Documenting a City
The Old and New Towns of Edinburgh World Heritage Site contains approximately 1700 structures of architectural and historical significance. The density of this highly active urban center created a challenge for digital documentation, one that was overcome through multiple periods of field work to capture key areas throughout 2012-2014. The data capture of this extensive city allows for unique animations of entire streetscapes and buildings to assist in city planning and ongoing management. Additional benefits of this data for the City of Edinburgh are applications for virtual tourism and promotion. The Old and New Towns of Edinburgh joins 9 other heritage sites in the Scottish Ten, an ambitious five-year project using cutting edge technologies to create accurate 3D models of Scotland’s five World Heritage Sites and five international heritage sites.
Building a Medieval City
Near the shores of the North Sea from the moss-green plains rise two rocky outcrops into the skyline. Long before written accounts or before the Romans drew their attention north, these two outcrops, Castle Rock and Arthur’s Seat, were already a central location for settlement and defense.
Since the Roman invasion, each following cultural expansion left its mark, adding to the unique character and importance of a town that grew from citadel to city. Beginning with the Roman road that would become Princes Street, the Anglo-Saxons renamed it from Eidyn to Edinburgh and built St. Cuthbert’s church. Edinburgh would quickly increase in churches with the building of St. Margaret’s Chapel and the Holyrood Abbey.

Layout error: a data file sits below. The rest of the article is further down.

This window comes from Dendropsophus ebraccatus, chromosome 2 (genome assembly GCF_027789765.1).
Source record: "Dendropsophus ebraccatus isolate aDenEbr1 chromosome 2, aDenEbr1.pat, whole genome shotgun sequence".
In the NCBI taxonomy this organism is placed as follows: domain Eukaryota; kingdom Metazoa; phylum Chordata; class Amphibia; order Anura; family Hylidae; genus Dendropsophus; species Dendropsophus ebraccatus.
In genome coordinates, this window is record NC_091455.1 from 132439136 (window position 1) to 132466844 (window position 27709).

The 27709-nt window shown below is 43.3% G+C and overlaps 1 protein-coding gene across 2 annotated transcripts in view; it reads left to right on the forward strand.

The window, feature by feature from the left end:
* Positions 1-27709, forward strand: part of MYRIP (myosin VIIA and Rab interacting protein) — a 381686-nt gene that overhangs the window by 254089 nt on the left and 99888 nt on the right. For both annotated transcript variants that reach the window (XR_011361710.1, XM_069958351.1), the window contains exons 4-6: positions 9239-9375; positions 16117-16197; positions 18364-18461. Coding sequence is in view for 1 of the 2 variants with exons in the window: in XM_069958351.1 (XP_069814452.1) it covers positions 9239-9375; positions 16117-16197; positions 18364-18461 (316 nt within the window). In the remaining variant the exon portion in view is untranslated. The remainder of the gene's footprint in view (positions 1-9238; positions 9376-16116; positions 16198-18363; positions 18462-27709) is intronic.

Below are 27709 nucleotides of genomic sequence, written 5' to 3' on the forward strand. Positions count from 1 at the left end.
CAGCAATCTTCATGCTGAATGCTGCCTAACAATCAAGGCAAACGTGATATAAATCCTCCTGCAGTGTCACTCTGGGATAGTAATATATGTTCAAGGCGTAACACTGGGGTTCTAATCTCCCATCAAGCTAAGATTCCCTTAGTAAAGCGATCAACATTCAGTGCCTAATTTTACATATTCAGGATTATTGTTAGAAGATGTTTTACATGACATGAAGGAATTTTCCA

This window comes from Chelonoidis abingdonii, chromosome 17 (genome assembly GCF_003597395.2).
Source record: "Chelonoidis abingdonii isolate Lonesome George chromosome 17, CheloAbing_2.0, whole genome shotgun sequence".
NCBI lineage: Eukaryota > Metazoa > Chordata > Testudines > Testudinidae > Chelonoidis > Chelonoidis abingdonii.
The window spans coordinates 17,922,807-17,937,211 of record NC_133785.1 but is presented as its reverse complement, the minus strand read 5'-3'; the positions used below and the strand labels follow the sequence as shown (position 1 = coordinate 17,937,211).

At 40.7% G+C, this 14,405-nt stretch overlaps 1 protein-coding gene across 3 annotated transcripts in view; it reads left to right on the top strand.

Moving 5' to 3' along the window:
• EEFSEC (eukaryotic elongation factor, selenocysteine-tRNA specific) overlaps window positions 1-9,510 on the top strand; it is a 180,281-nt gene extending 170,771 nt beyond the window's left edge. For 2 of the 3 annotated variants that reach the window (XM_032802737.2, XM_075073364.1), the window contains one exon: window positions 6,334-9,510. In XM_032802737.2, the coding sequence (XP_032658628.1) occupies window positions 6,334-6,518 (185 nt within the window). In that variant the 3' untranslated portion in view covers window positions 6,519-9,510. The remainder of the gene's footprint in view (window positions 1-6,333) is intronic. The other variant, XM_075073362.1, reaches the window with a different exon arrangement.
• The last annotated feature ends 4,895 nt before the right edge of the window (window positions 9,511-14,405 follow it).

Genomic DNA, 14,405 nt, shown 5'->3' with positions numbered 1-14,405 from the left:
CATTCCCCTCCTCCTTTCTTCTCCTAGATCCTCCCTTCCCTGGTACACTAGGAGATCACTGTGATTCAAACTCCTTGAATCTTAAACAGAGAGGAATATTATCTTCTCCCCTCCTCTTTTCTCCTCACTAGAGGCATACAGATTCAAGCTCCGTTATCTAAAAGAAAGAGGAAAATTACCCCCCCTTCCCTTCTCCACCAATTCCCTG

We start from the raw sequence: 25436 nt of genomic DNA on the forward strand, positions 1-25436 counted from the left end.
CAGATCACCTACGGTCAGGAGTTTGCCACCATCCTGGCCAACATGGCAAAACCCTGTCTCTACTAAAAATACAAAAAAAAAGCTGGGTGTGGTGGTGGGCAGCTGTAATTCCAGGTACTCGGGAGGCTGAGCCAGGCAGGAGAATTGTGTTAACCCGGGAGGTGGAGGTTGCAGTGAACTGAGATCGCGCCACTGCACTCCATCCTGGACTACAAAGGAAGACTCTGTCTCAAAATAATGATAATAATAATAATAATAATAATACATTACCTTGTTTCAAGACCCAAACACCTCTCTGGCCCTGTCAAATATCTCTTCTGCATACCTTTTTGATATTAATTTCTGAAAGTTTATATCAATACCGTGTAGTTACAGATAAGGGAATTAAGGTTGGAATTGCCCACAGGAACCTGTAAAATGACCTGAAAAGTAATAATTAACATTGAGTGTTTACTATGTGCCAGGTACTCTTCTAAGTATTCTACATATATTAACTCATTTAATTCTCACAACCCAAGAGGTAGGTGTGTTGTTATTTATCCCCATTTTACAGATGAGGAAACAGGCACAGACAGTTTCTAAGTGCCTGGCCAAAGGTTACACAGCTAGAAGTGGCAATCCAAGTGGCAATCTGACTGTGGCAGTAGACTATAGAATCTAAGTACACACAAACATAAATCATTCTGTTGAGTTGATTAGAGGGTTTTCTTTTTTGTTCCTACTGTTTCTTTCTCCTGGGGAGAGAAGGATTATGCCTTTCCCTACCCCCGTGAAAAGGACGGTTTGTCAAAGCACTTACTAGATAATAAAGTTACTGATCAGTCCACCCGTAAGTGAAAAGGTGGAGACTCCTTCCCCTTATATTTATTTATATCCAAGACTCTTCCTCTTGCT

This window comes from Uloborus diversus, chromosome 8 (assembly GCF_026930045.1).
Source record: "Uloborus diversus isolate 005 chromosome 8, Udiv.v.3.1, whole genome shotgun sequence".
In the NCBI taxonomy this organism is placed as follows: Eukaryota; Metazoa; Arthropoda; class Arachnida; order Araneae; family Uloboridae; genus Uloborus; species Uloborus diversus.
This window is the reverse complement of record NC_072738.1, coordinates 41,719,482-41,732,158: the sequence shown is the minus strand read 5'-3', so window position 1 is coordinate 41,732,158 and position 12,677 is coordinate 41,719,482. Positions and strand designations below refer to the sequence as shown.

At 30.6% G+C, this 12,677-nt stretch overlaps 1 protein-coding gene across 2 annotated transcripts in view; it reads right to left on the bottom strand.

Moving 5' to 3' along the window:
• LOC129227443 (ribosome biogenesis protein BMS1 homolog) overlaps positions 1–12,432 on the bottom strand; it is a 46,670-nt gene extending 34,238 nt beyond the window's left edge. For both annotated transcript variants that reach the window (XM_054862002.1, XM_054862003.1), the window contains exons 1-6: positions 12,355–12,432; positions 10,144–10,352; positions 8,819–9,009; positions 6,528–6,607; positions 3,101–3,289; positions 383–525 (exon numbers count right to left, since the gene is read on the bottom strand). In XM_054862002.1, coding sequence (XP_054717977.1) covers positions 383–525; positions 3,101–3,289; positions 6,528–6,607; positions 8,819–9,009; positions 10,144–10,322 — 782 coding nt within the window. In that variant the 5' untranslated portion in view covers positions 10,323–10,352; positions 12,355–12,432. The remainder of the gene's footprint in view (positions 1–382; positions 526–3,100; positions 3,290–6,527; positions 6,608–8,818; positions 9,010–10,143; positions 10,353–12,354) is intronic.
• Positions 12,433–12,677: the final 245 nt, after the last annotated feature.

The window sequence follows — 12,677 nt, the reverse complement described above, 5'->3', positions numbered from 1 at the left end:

Throughout Edinburgh’s history, wars with England were frequent. King David II was forced to rebuild the city in the 1360s, adding a fortified castle on the peak of Castle Rock. Yet, despite these continuous wars, Edinburgh thrived as a fortified city on its rocky outcrop with an expanding town of dense housing within its walls and of craftsmen, tradesmen, and merchants outside its walls.
Building a Victorian City
The success of Edinburgh reached a breaking point during the 16th and 17th centuries. The rocky outcrop could no longer hold the rapidly expanding population. Living in and amongst waste and refuse, plague and disease swept through the city multiple times.
For the Enlightenment era of the 18th and 19th centuries, the gentle slopes of Barefoot’s Park to the north of Old Town was ideally suited for the needed expansion. To emphasize the progressive and rational mindedness of the time, the city design fell to a young architect named James Craig after winning a design competition. In his 1766 plan, Craig incorporated a Neo-Classical style city within a grid of straight streets, lined with manicured trees and rows of grand, elegant buildings.
At one end was St. Andrew Square, while on the other was St. George Square, later to be called Charlotte Square after the queen. Edinburgh gave itself the title of “Athens of the North,” as a focal point of Scottish Enlightenment.